Cattle WorkRanch and FarmStarting Training

Confidence and Bite

By February 17, 2015February 1st, 2016No Comments


by L.R. Alexander

Just because a dog bites the nose and heels of an animal does not make him a cattle dog. He can have balance, speed, eye and concentration, and still not make a good tough farm dog. All of the above are great but if he doesn’t have confidence when working cattle he is not the help he could be. I have said for many years lack of confidence or fear, which usually is the same thing, will overcome all training. I see it all the time in dogs that look real good on broke or gentle cattle but just don’t have what it takes to stay hooked when the stock are rank. Some of these dogs will bite and start to bring the stock away from a fence or out of the brush. Then he will grab one on the nose that has started to come to you and the cattle are back where they were.

The point I am trying to make is the dog does not know how to hold what he has gained. Had these cattle been thirty yards off the fence, the dog would not have had any trouble. If this dog had been started on cattle and helped each time this problem arose, he would have the confidence to hold what he had gained. I am not saying a dog doesn’t need to bite, but if he has the confidence he will tell the old cow to move or she will be bit. The first time she is worked the dog will more than likely have to bite. After that, if he has the confidence, he may not have to bite her again.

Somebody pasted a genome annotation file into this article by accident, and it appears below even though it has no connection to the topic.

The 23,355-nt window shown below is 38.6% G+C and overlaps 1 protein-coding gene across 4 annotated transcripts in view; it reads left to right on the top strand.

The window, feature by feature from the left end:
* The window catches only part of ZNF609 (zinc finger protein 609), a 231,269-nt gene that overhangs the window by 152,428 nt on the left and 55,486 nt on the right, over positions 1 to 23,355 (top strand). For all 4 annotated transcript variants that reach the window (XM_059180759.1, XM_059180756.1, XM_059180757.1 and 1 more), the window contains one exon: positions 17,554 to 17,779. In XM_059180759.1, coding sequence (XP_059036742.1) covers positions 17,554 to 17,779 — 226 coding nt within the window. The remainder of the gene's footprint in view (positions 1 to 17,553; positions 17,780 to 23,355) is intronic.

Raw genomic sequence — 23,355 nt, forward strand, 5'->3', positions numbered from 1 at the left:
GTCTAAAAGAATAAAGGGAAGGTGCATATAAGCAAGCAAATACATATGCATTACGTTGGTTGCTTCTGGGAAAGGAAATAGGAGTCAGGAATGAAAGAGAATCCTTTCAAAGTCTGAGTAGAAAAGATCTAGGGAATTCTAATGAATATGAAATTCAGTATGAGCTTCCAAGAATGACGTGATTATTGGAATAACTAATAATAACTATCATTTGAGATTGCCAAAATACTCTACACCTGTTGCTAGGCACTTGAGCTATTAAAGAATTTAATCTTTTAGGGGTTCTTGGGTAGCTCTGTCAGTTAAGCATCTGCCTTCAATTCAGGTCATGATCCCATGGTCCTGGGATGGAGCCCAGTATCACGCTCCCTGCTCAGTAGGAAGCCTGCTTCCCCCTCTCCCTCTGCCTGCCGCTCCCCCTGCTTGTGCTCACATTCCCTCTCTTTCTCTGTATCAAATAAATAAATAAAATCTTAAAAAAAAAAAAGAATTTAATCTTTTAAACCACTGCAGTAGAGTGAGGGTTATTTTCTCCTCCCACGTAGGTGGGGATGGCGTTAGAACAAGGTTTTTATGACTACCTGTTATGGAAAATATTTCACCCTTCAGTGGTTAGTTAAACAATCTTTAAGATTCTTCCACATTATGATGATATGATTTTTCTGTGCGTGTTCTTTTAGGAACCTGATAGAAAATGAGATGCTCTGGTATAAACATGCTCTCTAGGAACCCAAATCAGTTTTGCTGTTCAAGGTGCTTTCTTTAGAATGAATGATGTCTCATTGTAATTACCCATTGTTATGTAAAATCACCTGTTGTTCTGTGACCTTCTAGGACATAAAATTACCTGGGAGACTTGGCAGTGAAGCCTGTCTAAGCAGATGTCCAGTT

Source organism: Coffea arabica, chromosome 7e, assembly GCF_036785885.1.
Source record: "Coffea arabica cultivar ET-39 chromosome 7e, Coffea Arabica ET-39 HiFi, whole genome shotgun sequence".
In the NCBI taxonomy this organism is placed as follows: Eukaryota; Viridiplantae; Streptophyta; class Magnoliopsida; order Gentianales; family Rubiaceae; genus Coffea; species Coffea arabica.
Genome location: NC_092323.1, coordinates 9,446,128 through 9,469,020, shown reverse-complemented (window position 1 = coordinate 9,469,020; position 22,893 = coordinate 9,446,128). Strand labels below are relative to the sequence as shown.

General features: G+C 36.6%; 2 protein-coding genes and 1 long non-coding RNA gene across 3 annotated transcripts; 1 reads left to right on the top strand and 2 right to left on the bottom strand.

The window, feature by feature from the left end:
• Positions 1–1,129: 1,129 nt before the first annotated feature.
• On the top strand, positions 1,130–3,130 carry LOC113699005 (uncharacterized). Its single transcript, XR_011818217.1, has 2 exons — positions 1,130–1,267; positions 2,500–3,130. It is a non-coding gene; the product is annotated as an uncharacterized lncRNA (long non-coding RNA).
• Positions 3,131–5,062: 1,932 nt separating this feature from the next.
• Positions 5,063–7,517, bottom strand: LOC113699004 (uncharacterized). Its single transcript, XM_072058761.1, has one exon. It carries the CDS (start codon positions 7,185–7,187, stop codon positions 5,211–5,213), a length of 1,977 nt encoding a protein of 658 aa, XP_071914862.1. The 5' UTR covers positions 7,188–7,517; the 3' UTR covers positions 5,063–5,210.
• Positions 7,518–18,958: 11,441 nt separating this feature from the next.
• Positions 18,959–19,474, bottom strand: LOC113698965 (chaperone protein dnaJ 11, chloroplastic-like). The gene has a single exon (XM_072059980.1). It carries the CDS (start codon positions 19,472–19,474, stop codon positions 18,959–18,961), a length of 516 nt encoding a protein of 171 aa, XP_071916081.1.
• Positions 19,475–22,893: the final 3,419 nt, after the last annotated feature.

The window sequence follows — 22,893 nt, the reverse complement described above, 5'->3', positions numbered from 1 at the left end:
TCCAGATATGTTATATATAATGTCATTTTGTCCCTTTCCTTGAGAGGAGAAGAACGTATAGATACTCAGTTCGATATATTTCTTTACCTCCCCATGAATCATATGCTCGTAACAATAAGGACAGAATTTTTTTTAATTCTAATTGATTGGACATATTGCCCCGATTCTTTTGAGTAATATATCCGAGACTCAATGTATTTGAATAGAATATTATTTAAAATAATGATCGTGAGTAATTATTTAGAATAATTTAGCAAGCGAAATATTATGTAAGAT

I like to start a dog on gentle calves at about one year old. A good solid stop is extremely important if you plan on getting his full potential. The stop is not good enough if the dog takes even one step after you have given the command. I sort cattle with my dogs and a three inch movement, after the stop command, can change the balance point. I hear a lot about natural balance and some dogs do have more than others but I want it directed toward me not a fence corner or an imaginary point in the dog’s mind.

Natural balance must be molded to fit your operation. This type of training is not stressed enough. Time spent letting the dog follow you with cattle on foot, a four wheeler or horseback is never wasted. When you are working on balance learn to keep your mouth shut most of the time. I dislike hearing a handler talking to his dog on a gather and fetch. If he comes around a little too far, tell him to “Get back” and let him find his own balance point. Whatever you do, don’t start giving him flanking commands.